Contact
  • Categories
  • The Referred to Law Firm

    Categories

    Impacts of COVID-19 on Ontario’s Construction Sector

    As of April 16, 2020, the suspension of limitation periods and procedural steps will not apply to Ontario’s  Construction Act. That means that timelines under the Act are in place and now running. This includes timelines for the preservation and perfection of construction liens as well as the timelines around prompt payment and adjudication.

    What is less clear is what business activities can continue during Ontario’s lockdown. This list of “essential” activities has been changing. The list was originally announced on March 23rd, amended on April 3rd, and amended again on April 9th. The list of construction activities that make the list currently sits at:

    • healthcare projects;
    • critical provincial infrastructure (including transit, energy, and justice);
    • critical industrial construction;
    • residential construction projects that have (a) a permit for footings, (b) a permit for above grade structural, (c) renovation work that started prior to April 4;
    • maintenance and repairs required to maintain safety, security, sanitation, and essential operation of institutional, commercial, industrial, and residential buildings; and,
    • a completion date before October 4 and that would provide additional capacity for food, beverages, or agricultural products to “essential” services.

    The list of activities that can continue is anything but clear. What is critical? What infrastructure projects qualify? It is difficult to be certain. By its drafting, some have suggested that critical municipal infrastructure may not be included. However, given that municipalities are essentially provincial creations, there may be a good argument that the explicitness of “provincial” infrastructure was only meant to distinguish between federal and provincial activities.

    Impacts on the ground

    As of April 8, 2020, the province temporarily limited the application of noise bylaws, allowing “essential” construction activities to continue at the same pace (taking into account distancing and cleaning requirements) or faster.

    If you have projects still moving under these new restrictions, the primary concern should be keeping workers safe. Workers are still required to maintain a 6 foot distance between them, even on the construction site. Projects must also provide access to regularly sanitized washrooms, and dedicated time in the day for sanitizing and cleaning practices. Also, workers should have access to dedicated tools and where that’s not possible and tools have to be shared, those tools must be sanitized.

    Practical Realities

    With the new realities in the legal framework and on the ground for construction activities, it is difficult for companies to determine what work can continue and how to get that work. Deadlines continue. On-site safety measures have been heightened. Liens are still an option and require proper registration and perfection. And prompt payment and adjudication regimes under the Act will continue to be available. It is not business as usual in the construction industry. But it is business none the less, and we must work within this new, temporary rubric as best we can in order to keep our industry thriving.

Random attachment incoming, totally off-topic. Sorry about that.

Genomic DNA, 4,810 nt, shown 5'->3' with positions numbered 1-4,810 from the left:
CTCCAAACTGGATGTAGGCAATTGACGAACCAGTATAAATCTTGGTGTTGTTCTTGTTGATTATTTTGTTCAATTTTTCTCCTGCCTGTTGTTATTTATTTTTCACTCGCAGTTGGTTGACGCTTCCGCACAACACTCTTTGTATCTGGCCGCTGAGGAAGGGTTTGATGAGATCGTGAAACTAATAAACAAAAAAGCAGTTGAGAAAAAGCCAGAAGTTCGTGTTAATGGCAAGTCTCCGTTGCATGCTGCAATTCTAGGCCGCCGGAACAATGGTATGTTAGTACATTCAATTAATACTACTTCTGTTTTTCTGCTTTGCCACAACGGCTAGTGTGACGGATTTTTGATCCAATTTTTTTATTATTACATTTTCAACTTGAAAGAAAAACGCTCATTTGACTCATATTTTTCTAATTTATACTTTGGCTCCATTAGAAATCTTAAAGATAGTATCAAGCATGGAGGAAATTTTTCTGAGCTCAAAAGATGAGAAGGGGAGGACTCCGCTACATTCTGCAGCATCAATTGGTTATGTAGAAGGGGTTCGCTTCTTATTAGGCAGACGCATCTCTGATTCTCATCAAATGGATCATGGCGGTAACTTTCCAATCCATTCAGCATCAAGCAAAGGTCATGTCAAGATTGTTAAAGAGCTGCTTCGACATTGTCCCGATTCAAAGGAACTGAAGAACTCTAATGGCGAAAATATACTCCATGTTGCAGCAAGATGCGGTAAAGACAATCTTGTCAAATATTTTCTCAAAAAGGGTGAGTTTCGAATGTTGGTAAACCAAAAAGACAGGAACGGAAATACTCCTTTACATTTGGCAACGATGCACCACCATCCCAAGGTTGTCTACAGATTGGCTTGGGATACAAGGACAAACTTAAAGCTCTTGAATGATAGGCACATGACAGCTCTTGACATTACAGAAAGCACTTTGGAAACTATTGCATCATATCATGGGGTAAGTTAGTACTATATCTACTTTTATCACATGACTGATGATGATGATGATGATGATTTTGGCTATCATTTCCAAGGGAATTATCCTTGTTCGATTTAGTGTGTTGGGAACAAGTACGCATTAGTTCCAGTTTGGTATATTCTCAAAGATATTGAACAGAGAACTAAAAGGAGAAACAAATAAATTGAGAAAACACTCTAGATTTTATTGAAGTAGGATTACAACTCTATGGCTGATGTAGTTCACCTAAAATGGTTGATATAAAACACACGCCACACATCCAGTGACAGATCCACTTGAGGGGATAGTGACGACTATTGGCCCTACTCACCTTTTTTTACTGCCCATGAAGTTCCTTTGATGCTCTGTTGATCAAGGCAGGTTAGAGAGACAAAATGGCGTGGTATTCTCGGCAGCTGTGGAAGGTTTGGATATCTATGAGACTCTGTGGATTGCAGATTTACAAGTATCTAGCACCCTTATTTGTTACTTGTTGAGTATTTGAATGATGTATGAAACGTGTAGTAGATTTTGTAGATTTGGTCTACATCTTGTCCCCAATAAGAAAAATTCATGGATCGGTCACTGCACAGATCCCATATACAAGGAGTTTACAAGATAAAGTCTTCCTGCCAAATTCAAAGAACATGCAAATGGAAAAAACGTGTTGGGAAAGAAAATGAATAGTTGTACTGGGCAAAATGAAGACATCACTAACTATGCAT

If you have any questions, please contact Construction Lawyer, Roxie Graystone, at Merovitz Potechin LLP.

    The content on this website is for information purposes only and is not legal advice, which cannot be given without knowing the facts of a specific situation. You should never disregard professional legal advice or delay in seeking legal advice because of something you have read on this website. The use of the website does not establish a solicitor and client relationship. If you would like to discuss your specific legal needs with us, please contact our office at 613-563-7544 and one of our lawyers will be happy to assist you.

    Posted By: Roxie Graystone of Merovitz Potechin LLP

    Associate

    Roxie’s education as an engineer and his experience as a drafting technician provides a great background for his construction law practice. Roxie has a degree in environmental engineering and has over 10 years of experience as an environmental lawyer and general litigation lawyer. He brings a practical and multidisciplinary approach to his environmental law and construction law practice. In addition to his construction law practice Roxie provides strategic advice and solutions to lawyers, environmental groups and corporations facing complex environmental problems, including soil and water contamination and flooding along with regulatory matters with Ontario’s Ministry of the Environment and Climate Change.

    [...]